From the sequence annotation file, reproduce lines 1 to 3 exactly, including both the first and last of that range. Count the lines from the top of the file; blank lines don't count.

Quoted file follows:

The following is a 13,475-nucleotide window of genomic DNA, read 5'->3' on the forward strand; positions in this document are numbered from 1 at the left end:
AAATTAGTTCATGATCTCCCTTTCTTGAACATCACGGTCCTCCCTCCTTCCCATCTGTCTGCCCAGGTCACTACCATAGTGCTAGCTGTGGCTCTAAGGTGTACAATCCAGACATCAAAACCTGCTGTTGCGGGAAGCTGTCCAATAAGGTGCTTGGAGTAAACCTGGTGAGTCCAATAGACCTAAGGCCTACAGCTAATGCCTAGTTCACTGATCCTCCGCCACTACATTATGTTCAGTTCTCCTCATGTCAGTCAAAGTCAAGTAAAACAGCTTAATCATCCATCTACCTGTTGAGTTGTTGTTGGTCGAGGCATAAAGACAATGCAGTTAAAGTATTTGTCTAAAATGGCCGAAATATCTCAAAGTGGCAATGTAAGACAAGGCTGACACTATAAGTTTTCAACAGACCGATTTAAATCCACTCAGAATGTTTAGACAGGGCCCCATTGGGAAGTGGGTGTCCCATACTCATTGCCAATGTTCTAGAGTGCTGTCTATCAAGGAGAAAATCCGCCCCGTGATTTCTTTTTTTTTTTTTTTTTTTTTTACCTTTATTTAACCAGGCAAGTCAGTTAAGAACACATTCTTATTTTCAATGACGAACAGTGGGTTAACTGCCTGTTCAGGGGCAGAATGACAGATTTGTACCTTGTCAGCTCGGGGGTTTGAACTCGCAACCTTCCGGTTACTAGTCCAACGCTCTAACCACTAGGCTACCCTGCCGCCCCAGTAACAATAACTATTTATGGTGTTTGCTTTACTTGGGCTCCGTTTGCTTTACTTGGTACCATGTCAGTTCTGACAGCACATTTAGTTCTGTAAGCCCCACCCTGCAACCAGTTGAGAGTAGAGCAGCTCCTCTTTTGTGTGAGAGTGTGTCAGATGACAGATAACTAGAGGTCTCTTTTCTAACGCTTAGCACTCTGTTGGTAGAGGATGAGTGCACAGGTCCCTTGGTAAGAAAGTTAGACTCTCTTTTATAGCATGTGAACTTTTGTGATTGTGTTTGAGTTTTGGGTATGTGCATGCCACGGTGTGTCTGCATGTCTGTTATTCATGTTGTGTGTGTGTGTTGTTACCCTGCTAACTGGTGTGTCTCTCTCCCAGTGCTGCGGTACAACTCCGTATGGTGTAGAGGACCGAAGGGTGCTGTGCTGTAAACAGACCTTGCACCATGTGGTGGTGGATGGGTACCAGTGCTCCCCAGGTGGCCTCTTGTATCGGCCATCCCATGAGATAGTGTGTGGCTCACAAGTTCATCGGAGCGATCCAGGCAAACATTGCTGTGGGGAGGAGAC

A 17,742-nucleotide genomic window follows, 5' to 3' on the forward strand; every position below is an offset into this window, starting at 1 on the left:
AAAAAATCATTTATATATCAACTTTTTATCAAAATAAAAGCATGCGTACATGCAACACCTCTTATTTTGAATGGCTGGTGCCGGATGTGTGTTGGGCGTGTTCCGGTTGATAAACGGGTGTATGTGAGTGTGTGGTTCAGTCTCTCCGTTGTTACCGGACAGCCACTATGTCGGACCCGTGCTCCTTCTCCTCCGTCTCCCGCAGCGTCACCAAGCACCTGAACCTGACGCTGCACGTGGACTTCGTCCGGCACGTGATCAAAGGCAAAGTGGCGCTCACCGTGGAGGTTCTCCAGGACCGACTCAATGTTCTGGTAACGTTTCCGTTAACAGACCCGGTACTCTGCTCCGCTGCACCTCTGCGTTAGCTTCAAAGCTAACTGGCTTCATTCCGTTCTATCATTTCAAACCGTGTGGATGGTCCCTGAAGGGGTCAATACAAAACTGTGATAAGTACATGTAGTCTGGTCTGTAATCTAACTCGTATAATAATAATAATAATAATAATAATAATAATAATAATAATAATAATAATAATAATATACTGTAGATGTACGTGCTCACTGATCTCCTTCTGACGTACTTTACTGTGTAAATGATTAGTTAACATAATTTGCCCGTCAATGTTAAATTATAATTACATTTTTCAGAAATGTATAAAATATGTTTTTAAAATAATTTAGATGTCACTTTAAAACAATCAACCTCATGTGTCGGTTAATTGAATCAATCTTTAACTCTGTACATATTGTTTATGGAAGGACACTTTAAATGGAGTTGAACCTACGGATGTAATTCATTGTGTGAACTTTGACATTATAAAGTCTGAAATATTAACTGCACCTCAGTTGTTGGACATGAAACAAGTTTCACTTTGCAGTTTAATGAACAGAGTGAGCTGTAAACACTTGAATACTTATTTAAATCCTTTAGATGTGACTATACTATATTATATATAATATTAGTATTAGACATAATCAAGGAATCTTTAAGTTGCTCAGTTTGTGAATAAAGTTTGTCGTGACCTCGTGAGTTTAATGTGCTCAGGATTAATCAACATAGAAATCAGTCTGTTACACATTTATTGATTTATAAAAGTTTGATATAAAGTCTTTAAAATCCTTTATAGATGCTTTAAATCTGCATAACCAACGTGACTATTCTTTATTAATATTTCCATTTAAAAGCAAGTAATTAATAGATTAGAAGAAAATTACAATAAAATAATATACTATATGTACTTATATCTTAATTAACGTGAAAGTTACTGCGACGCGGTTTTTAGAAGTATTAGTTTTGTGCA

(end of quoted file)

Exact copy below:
The following is a 13,475-nucleotide window of genomic DNA, read 5'->3' on the forward strand; positions in this document are numbered from 1 at the left end:
AAATTAGTTCATGATCTCCCTTTCTTGAACATCACGGTCCTCCCTCCTTCCCATCTGTCTGCCCAGGTCACTACCATAGTGCTAGCTGTGGCTCTAAGGTGTACAATCCAGACATCAAAACCTGCTGTTGCGGGAAGCTGTCCAATAAGGTGCTTGGAGTAAACCTGGTGAGTCCAATAGACCTAAGGCCTACAGCTAATGCCTAGTTCACTGATCCTCCGCCACTACATTATGTTCAGTTCTCCTCATGTCAGTCAAAGTCAAGTAAAACAGCTTAATCATCCATCTACCTGTTGAGTTGTTGTTGGTCGAGGCATAAAGACAATGCAGTTAAAGTATTTGTCTAAAATGGCCGAAATATCTCAAAGTGGCAATGTAAGACAAGGCTGACACTATAAGTTTTCAACAGACCGATTTAAATCCACTCAGAATGTTTAGACAGGGCCCCATTGGGAAGTGGGTGTCCCATACTCATTGCCAATGTTCTAGAGTGCTGTCTATCAAGGAGAAAATCCGCCCCGTGATTTCTTTTTTTTTTTTTTTTTTTTTTACCTTTATTTAACCAGGCAAGTCAGTTAAGAACACATTCTTATTTTCAATGACGAACAGTGGGTTAACTGCCTGTTCAGGGGCAGAATGACAGATTTGTACCTTGTCAGCTCGGGGGTTTGAACTCGCAACCTTCCGGTTACTAGTCCAACGCTCTAACCACTAGGCTACCCTGCCGCCCCAGTAACAATAACTATTTATGGTGTTTGCTTTACTTGGGCTCCGTTTGCTTTACTTGGTACCATGTCAGTTCTGACAGCACATTTAGTTCTGTAAGCCCCACCCTGCAACCAGTTGAGAGTAGAGCAGCTCCTCTTTTGTGTGAGAGTGTGTCAGATGACAGATAACTAGAGGTCTCTTTTCTAACGCTTAGCACTCTGTTGGTAGAGGATGAGTGCACAGGTCCCTTGGTAAGAAAGTTAGACTCTCTTTTATAGCATGTGAACTTTTGTGATTGTGTTTGAGTTTTGGGTATGTGCATGCCACGGTGTGTCTGCATGTCTGTTATTCATGTTGTGTGTGTGTGTTGTTACCCTGCTAACTGGTGTGTCTCTCTCCCAGTGCTGCGGTACAACTCCGTATGGTGTAGAGGACCGAAGGGTGCTGTGCTGTAAACAGACCTTGCACCATGTGGTGGTGGATGGGTACCAGTGCTCCCCAGGTGGCCTCTTGTATCGGCCATCCCATGAGATAGTGTGTGGCTCACAAGTTCATCGGAGCGATCCAGGCAAACATTGCTGTGGGGAGGAGAC

A 17,742-nucleotide genomic window follows, 5' to 3' on the forward strand; every position below is an offset into this window, starting at 1 on the left: